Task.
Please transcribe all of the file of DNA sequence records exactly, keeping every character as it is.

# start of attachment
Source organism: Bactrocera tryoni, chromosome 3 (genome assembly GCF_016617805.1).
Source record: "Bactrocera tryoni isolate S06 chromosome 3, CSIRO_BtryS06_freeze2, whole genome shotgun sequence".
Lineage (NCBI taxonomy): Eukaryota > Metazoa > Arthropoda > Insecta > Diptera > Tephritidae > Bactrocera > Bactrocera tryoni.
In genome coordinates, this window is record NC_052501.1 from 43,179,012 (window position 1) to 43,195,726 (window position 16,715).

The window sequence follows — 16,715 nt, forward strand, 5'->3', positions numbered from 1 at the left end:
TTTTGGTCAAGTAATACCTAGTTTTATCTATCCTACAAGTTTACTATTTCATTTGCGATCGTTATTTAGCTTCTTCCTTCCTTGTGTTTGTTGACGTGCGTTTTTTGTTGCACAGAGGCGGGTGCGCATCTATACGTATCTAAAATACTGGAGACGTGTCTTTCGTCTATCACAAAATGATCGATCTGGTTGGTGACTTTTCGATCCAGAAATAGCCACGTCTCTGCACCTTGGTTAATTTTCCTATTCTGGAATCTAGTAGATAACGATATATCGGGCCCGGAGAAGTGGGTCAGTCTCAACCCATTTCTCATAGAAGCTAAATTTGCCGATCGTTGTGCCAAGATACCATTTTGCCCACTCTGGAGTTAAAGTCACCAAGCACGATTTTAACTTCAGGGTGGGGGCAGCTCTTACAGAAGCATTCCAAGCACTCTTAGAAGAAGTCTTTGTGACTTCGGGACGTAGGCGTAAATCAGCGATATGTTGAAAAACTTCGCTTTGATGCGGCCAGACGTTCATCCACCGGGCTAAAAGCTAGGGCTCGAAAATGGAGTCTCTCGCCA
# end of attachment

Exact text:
Source organism: Bactrocera tryoni, chromosome 3 (genome assembly GCF_016617805.1).
Source record: "Bactrocera tryoni isolate S06 chromosome 3, CSIRO_BtryS06_freeze2, whole genome shotgun sequence".
Lineage (NCBI taxonomy): Eukaryota > Metazoa > Arthropoda > Insecta > Diptera > Tephritidae > Bactrocera > Bactrocera tryoni.
In genome coordinates, this window is record NC_052501.1 from 43,179,012 (window position 1) to 43,195,726 (window position 16,715).

The window sequence follows — 16,715 nt, forward strand, 5'->3', positions numbered from 1 at the left end:
TTTTGGTCAAGTAATACCTAGTTTTATCTATCCTACAAGTTTACTATTTCATTTGCGATCGTTATTTAGCTTCTTCCTTCCTTGTGTTTGTTGACGTGCGTTTTTTGTTGCACAGAGGCGGGTGCGCATCTATACGTATCTAAAATACTGGAGACGTGTCTTTCGTCTATCACAAAATGATCGATCTGGTTGGTGACTTTTCGATCCAGAAATAGCCACGTCTCTGCACCTTGGTTAATTTTCCTATTCTGGAATCTAGTAGATAACGATATATCGGGCCCGGAGAAGTGGGTCAGTCTCAACCCATTTCTCATAGAAGCTAAATTTGCCGATCGTTGTGCCAAGATACCATTTTGCCCACTCTGGAGTTAAAGTCACCAAGCACGATTTTAACTTCAGGGTGGGGGCAGCTCTTACAGAAGCATTCCAAGCACTCTTAGAAGAAGTCTTTGTGACTTCGGGACGTAGGCGTAAATCAGCGATATGTTGAAAAACTTCGCTTTGATGCGGCCAGACGTTCATCCACCGGGCTAAAAGCTAGGGCTCGAAAATGGAGTCTCTCGCCA